By Eric Berridge, Co-Founder, Bluewolf
Over the course of the last few years, a series of innovations have fundamentally altered the way businesses function. As technology moves from the back end to become increasingly a part of each employee’s everyday tool set, these changes have created a gap in skills that many organizations now are struggling to fill—a gap that blends the needs of IT with sales, marketing, and other departments, and may be best bridged through training rather than hiring.
Social media has emerged as a fundamental driver of change in communication and information technology that offers new, focused views of the thoughts and behaviors of customers, co-workers, and just about everyone else under the sun. Now, as cloud computing sweeps over the corporate environment, much of the expertise once required to fuel a customer relationship management (CRM) system or product database has been streamlined into a Web interface that is so user-friendly even the marginally tech-savvy can maneuver it. Furthermore, mobile technologies have become far more sophisticated and accessible, enabling employees with the power to access and act on real-time analytics from any place and at any time.
The combination of these innovations has turbo-charged the business cycle. In terms of technology, what used to take months now takes weeks (or less), and can be done at a fraction of the cost. Whereas the limitations of the tech infrastructure used to guide the business strategy, now the strategy and immediate needs guide tech decisions. This has elevated the importance of tailoring technology to the needs of the department or individual it serves, and consequently the need for understanding both business and technology.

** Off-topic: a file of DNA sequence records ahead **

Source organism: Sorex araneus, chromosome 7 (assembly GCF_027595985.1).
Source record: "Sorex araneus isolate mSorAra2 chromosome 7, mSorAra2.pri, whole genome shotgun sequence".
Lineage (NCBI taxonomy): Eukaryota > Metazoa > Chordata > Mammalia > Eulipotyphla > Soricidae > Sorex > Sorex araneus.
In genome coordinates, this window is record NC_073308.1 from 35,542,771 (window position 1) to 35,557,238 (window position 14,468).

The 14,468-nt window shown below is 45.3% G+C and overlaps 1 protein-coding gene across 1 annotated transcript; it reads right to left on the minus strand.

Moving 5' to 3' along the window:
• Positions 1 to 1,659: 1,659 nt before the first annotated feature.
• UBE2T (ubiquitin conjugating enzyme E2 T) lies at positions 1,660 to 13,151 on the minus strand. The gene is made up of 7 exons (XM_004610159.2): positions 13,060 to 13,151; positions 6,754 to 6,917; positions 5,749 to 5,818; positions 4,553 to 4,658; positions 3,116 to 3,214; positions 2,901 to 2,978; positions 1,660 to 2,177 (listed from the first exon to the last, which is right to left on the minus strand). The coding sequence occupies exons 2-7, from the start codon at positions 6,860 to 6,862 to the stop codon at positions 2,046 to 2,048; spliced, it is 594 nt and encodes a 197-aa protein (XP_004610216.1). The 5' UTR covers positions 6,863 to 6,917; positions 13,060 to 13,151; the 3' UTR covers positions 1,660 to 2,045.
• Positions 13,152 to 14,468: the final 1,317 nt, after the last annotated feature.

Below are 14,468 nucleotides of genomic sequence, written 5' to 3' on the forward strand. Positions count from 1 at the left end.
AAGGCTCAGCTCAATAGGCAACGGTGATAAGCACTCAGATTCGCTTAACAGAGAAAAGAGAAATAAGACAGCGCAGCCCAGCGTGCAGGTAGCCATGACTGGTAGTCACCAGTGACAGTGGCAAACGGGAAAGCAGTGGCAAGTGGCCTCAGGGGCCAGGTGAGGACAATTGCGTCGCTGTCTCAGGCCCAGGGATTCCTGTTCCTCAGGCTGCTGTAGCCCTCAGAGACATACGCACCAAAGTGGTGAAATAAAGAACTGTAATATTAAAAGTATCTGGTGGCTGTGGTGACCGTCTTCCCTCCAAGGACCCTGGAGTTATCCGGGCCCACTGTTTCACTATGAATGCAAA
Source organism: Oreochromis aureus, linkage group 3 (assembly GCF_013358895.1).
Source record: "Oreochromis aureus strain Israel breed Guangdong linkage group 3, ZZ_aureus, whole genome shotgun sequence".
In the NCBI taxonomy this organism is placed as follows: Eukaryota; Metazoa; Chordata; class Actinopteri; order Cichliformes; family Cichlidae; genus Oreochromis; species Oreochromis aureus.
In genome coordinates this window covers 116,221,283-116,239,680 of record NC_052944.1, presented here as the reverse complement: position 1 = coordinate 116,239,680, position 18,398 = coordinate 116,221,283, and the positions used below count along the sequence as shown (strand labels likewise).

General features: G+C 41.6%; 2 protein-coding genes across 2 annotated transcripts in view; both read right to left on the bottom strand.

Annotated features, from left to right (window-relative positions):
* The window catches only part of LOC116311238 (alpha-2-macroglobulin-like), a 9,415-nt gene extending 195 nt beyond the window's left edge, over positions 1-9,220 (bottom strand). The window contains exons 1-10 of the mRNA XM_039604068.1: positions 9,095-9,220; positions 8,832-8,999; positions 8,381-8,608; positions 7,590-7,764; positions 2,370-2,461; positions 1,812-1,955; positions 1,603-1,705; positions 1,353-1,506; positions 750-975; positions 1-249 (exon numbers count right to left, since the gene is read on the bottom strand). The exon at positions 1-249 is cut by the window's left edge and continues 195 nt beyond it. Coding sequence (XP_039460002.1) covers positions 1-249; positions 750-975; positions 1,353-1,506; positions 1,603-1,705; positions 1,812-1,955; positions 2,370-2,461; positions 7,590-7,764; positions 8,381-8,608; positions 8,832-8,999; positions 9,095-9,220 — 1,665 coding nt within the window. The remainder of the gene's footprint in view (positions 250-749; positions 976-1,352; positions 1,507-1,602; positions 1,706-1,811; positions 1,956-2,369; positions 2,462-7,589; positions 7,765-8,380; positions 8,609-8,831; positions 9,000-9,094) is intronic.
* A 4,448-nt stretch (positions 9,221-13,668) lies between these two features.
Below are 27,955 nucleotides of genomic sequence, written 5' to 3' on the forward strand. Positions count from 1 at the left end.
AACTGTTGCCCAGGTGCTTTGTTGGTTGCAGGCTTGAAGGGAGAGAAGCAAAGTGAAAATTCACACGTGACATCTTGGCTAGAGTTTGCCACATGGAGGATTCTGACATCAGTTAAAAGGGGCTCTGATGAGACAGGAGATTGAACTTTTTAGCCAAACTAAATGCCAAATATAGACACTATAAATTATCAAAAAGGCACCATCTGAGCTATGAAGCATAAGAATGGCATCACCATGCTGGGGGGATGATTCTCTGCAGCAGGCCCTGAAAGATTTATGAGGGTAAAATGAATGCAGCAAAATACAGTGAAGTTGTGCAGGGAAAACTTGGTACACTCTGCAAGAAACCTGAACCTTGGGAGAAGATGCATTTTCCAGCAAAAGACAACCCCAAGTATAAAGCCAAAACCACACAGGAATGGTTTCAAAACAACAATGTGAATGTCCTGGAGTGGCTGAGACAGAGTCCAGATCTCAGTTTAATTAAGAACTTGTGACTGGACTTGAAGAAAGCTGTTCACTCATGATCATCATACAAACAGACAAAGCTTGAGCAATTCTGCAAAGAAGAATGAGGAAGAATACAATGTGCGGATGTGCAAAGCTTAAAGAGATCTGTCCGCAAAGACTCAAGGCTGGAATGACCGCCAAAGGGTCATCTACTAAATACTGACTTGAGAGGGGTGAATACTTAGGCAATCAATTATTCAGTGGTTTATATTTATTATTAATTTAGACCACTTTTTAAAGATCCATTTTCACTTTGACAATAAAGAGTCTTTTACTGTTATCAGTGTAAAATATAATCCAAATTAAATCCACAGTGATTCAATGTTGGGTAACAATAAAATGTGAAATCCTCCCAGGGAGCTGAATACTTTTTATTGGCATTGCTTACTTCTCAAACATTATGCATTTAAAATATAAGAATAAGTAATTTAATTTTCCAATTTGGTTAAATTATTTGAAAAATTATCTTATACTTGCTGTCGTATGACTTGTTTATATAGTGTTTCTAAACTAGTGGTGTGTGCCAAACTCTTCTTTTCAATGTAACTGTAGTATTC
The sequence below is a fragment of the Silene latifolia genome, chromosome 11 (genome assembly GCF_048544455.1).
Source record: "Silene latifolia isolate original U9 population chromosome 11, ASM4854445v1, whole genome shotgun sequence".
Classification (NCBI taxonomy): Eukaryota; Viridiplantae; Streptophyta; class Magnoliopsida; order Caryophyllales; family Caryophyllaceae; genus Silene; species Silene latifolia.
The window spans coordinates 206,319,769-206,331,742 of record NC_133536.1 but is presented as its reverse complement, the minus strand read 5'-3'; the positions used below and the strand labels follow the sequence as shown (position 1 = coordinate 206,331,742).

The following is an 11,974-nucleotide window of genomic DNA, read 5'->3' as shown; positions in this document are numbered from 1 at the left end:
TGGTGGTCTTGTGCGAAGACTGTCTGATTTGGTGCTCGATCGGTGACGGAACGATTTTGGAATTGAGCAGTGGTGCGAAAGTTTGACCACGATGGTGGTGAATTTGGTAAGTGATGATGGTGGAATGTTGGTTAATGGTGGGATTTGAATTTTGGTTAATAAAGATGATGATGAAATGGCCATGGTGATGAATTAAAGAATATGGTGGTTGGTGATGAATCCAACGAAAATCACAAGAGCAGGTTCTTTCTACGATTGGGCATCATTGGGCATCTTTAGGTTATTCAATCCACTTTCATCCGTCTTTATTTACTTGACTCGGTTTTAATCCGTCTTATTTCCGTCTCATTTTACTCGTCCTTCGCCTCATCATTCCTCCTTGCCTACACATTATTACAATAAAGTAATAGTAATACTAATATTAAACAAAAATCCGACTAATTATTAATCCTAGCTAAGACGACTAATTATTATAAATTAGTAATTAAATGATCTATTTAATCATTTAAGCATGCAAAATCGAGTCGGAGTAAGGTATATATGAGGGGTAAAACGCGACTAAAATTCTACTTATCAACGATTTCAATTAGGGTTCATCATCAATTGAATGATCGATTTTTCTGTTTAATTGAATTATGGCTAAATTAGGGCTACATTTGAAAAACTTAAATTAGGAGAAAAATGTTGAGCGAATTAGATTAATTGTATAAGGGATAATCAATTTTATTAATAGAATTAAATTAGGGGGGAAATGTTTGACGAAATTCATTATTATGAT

Technology Is Now Everyone’s “Business”
Historically, the IT department has existed autonomously from other departments, only to act as an intermediary between employees and tech infrastructure by providing occasional repairs or training. Although this tech upheaval has created potential for unprecedented agility, many are finding that their existing IT departments, though highly skilled, lack the ability to effectively integrate these concepts in a manner that serves employees’ needs.
In contrast to common perceptions of disruptive technologies, this workforce dilemma doesn’t stem from a lack of technical understanding but rather the unquenched need for integrators to connect and fine-tune these new technologies to the unique needs of their organization. Because this technological trifecta works to support and connect virtually every aspect of a business—from management to production, marketing, and sales—those who build and tailor these highly customizable systems for a specific business must understand not just their particular department but all of those within the organization, and how they support one another.
A Broad Talent Gap at the Intersection of Business and Technology
Thus, decision-makers are struggling to tap into the talent necessary to fill this needs-based gap in a way that is cost-effective and supports the company’s ever-changing requirements. Furthermore, there is confusion as to what kind of experts companies should even be looking for —business-savvy technologists or tech-savvy business experts?